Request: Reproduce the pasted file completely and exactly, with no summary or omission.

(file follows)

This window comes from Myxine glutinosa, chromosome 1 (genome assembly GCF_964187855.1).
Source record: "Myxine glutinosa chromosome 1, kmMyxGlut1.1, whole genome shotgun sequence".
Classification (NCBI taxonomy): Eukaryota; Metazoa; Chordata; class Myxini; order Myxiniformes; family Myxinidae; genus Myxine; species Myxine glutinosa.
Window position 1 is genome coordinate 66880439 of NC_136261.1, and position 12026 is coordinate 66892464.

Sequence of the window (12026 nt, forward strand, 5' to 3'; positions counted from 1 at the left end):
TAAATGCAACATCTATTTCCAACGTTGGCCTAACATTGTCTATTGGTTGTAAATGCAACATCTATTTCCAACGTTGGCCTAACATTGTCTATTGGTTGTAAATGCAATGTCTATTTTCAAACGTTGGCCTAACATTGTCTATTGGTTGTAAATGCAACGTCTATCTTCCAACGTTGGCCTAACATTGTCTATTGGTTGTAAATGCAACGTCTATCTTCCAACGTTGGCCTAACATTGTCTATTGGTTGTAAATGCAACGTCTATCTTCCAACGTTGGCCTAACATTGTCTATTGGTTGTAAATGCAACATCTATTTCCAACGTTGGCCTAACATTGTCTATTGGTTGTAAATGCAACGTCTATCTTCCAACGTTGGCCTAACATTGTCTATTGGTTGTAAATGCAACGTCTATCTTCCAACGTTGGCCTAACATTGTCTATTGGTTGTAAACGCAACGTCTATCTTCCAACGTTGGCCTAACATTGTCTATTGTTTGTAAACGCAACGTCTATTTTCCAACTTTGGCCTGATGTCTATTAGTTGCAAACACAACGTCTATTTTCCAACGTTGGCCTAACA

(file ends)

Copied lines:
This window comes from Myxine glutinosa, chromosome 1 (genome assembly GCF_964187855.1).
Source record: "Myxine glutinosa chromosome 1, kmMyxGlut1.1, whole genome shotgun sequence".
Classification (NCBI taxonomy): Eukaryota; Metazoa; Chordata; class Myxini; order Myxiniformes; family Myxinidae; genus Myxine; species Myxine glutinosa.
Window position 1 is genome coordinate 66880439 of NC_136261.1, and position 12026 is coordinate 66892464.

Sequence of the window (12026 nt, forward strand, 5' to 3'; positions counted from 1 at the left end):
TAAATGCAACATCTATTTCCAACGTTGGCCTAACATTGTCTATTGGTTGTAAATGCAACATCTATTTCCAACGTTGGCCTAACATTGTCTATTGGTTGTAAATGCAATGTCTATTTTCAAACGTTGGCCTAACATTGTCTATTGGTTGTAAATGCAACGTCTATCTTCCAACGTTGGCCTAACATTGTCTATTGGTTGTAAATGCAACGTCTATCTTCCAACGTTGGCCTAACATTGTCTATTGGTTGTAAATGCAACGTCTATCTTCCAACGTTGGCCTAACATTGTCTATTGGTTGTAAATGCAACATCTATTTCCAACGTTGGCCTAACATTGTCTATTGGTTGTAAATGCAACGTCTATCTTCCAACGTTGGCCTAACATTGTCTATTGGTTGTAAATGCAACGTCTATCTTCCAACGTTGGCCTAACATTGTCTATTGGTTGTAAACGCAACGTCTATCTTCCAACGTTGGCCTAACATTGTCTATTGTTTGTAAACGCAACGTCTATTTTCCAACTTTGGCCTGATGTCTATTAGTTGCAAACACAACGTCTATTTTCCAACGTTGGCCTAACA